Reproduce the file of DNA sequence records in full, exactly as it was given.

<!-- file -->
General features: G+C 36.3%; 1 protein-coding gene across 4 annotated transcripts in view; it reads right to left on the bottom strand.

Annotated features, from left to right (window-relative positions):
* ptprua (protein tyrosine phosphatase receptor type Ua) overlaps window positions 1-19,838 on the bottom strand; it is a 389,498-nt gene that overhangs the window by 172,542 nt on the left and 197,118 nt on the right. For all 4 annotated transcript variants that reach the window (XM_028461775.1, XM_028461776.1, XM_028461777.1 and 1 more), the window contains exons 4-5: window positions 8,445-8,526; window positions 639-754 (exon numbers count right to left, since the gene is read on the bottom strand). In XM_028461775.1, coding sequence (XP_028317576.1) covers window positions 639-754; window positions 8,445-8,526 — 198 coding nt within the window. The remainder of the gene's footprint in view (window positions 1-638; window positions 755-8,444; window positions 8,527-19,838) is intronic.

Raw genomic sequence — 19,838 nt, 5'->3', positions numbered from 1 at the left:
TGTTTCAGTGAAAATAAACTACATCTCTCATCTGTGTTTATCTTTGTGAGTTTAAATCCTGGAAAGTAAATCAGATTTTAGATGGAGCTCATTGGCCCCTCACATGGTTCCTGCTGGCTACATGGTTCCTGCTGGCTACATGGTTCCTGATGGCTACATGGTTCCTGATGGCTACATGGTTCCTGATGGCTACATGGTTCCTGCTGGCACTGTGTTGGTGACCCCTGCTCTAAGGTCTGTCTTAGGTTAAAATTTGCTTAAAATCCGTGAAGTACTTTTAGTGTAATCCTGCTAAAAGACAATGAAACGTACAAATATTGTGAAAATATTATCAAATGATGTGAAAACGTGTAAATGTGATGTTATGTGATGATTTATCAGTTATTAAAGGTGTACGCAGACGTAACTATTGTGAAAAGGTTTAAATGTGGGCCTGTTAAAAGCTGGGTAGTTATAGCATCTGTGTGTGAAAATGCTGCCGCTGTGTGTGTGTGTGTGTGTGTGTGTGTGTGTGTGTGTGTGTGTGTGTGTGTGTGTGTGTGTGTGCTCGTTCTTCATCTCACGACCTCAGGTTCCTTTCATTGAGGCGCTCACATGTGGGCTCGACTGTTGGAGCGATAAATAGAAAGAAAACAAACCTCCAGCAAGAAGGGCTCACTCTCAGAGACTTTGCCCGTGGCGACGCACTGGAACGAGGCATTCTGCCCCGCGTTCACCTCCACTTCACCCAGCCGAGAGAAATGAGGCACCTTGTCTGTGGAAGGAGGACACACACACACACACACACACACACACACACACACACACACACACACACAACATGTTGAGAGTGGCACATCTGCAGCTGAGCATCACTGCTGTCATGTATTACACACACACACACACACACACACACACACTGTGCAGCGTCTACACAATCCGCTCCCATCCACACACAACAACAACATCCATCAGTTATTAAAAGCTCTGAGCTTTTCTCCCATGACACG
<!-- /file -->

General features: G+C 36.3%; 1 protein-coding gene across 4 annotated transcripts in view; it reads right to left on the bottom strand.

Annotated features, from left to right (window-relative positions):
* ptprua (protein tyrosine phosphatase receptor type Ua) overlaps window positions 1-19,838 on the bottom strand; it is a 389,498-nt gene that overhangs the window by 172,542 nt on the left and 197,118 nt on the right. For all 4 annotated transcript variants that reach the window (XM_028461775.1, XM_028461776.1, XM_028461777.1 and 1 more), the window contains exons 4-5: window positions 8,445-8,526; window positions 639-754 (exon numbers count right to left, since the gene is read on the bottom strand). In XM_028461775.1, coding sequence (XP_028317576.1) covers window positions 639-754; window positions 8,445-8,526 — 198 coding nt within the window. The remainder of the gene's footprint in view (window positions 1-638; window positions 755-8,444; window positions 8,527-19,838) is intronic.

Raw genomic sequence — 19,838 nt, 5'->3', positions numbered from 1 at the left:
TGTTTCAGTGAAAATAAACTACATCTCTCATCTGTGTTTATCTTTGTGAGTTTAAATCCTGGAAAGTAAATCAGATTTTAGATGGAGCTCATTGGCCCCTCACATGGTTCCTGCTGGCTACATGGTTCCTGCTGGCTACATGGTTCCTGATGGCTACATGGTTCCTGATGGCTACATGGTTCCTGATGGCTACATGGTTCCTGCTGGCACTGTGTTGGTGACCCCTGCTCTAAGGTCTGTCTTAGGTTAAAATTTGCTTAAAATCCGTGAAGTACTTTTAGTGTAATCCTGCTAAAAGACAATGAAACGTACAAATATTGTGAAAATATTATCAAATGATGTGAAAACGTGTAAATGTGATGTTATGTGATGATTTATCAGTTATTAAAGGTGTACGCAGACGTAACTATTGTGAAAAGGTTTAAATGTGGGCCTGTTAAAAGCTGGGTAGTTATAGCATCTGTGTGTGAAAATGCTGCCGCTGTGTGTGTGTGTGTGTGTGTGTGTGTGTGTGTGTGTGTGTGTGTGTGTGTGTGTGTGTGTGTGCTCGTTCTTCATCTCACGACCTCAGGTTCCTTTCATTGAGGCGCTCACATGTGGGCTCGACTGTTGGAGCGATAAATAGAAAGAAAACAAACCTCCAGCAAGAAGGGCTCACTCTCAGAGACTTTGCCCGTGGCGACGCACTGGAACGAGGCATTCTGCCCCGCGTTCACCTCCACTTCACCCAGCCGAGAGAAATGAGGCACCTTGTCTGTGGAAGGAGGACACACACACACACACACACACACACACACACACACACACACACACACACAACATGTTGAGAGTGGCACATCTGCAGCTGAGCATCACTGCTGTCATGTATTACACACACACACACACACACACACACACACTGTGCAGCGTCTACACAATCCGCTCCCATCCACACACAACAACAACATCCATCAGTTATTAAAAGCTCTGAGCTTTTCTCCCATGACACG